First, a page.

CaSE Director Dr Sarah Main on the importance this election holds for the future of UK science and engineering
If you ask a political party if they support UK science, they will give a smile and a warm response. There's something benign about it. What's not to like? And it might just do some good!
There is a spectrum of commitment across the parties to the idea that R&D will drive societal wellbeing and prosperity. But the economists are clear that R&D and human capital are universal drivers of productivity, so it sounds like a pretty good bet.
The factors at play in this election that will determine the prospects for science and engineering are therefore less about political affirmation and more about the impact on the environment in which science and engineering is done. In five years’ time, who will be standing at the lab bench, where will they have come from, and who will be paying?
Political parties will shape that environment. Their positions on education, immigration, international cooperation and trade have an impact on who leaves school wanting to become a scientist or engineer, whether scientists are tempted here from abroad, and which research-intensive companies, universities and charities are based here in which they can work.
CaSE has set out a vision for UK science and engineering and how the next Government can use its levers to cultivate an environment in which research and innovation can thrive. A fundamental first step is to nurture the values and culture of the UK that encourage all our young people to embrace a scientific future, and make it an attractive place for scientists from abroad to call home. Secondly, the next Government must invest at a level to support quality ideas, not just safe ideas. Finally, Government should develop the UK’s infrastructure and global connectivity to ensure that borders aren’t boundaries to collaboration and trade.
During this election campaign, CaSE is engaging with all political parties to assess and help them develop their policies for science. CaSE Chair, Graeme Reid, and I have written letters to the leaders of all political parties in which we ask them how their party will establish the conditions for research and innovation to thrive in the UK, with specific questions on education, migration, investment, international influence and regulatory framework.
Alongside this, we have clearly laid out the political commitments we believe will help the next Government cultivate a thriving science and engineering sector. Many of these are domestic policy actions which the next UK Government can pursue independent of international politics, such as setting a target for investment in R&D to reach 3% of GDP by 2025, showing leadership and transparency in good use of evidence in policymaking and messaging, aligning apprenticeships with industrial strategy, and providing certainty for EEA national scientists and engineers currently in the UK. Some commitments are to priorities for the EU negotiations, such as seeking participation and influence in EU R&D programmes and ensuring scientists and engineers can work in the EU without requiring a visa.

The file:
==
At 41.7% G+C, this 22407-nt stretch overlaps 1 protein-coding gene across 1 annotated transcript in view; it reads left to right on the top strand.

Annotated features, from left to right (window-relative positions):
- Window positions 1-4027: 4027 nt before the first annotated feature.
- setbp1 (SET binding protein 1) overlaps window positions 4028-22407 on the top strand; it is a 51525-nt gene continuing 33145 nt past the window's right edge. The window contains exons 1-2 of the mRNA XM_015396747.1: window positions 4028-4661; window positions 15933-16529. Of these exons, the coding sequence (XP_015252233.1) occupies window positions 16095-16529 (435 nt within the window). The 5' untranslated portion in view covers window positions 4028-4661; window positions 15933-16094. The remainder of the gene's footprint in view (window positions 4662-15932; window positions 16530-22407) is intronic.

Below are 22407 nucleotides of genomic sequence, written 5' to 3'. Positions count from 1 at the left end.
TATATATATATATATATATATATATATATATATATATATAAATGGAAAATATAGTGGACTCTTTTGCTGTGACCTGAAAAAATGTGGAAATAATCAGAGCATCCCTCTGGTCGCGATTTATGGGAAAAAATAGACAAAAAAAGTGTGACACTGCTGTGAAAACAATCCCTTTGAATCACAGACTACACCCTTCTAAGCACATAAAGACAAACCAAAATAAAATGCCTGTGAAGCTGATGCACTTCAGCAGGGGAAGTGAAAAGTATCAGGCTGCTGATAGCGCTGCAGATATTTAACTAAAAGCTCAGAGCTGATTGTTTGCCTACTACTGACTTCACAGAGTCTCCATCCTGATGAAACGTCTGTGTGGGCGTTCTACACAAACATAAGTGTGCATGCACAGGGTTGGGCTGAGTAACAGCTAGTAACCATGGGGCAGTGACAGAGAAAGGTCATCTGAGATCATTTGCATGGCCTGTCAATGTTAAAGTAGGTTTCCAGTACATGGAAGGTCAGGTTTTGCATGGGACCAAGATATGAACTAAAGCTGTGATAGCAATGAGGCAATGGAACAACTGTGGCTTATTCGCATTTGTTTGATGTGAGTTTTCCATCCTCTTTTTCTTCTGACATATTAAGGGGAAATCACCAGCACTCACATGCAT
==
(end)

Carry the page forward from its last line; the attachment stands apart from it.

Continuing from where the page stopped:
There is no doubt that the time for development of policies and manifesto commitments is short in this election campaign, measured in days rather than months. As an indication, CaSE sent its letter to party leaders six months in advance of the 2015 General Election. This time it is only six weeks.
The parties bidding for power in this General Election all share a degree of warmth and enthusiasm for science. But their policies on the issues such as Brexit, immigration and education are materially different. These will have a substantial impact on the environment for science and engineering in the UK. CaSE will be engaging with all parties to inform and develop their policies for science through the election campaign and over the next Parliamentary term so that science and engineering continues to be the jewel that distinguishes our position on the world stage and brings improvements in prosperity and quality of life to people across the UK.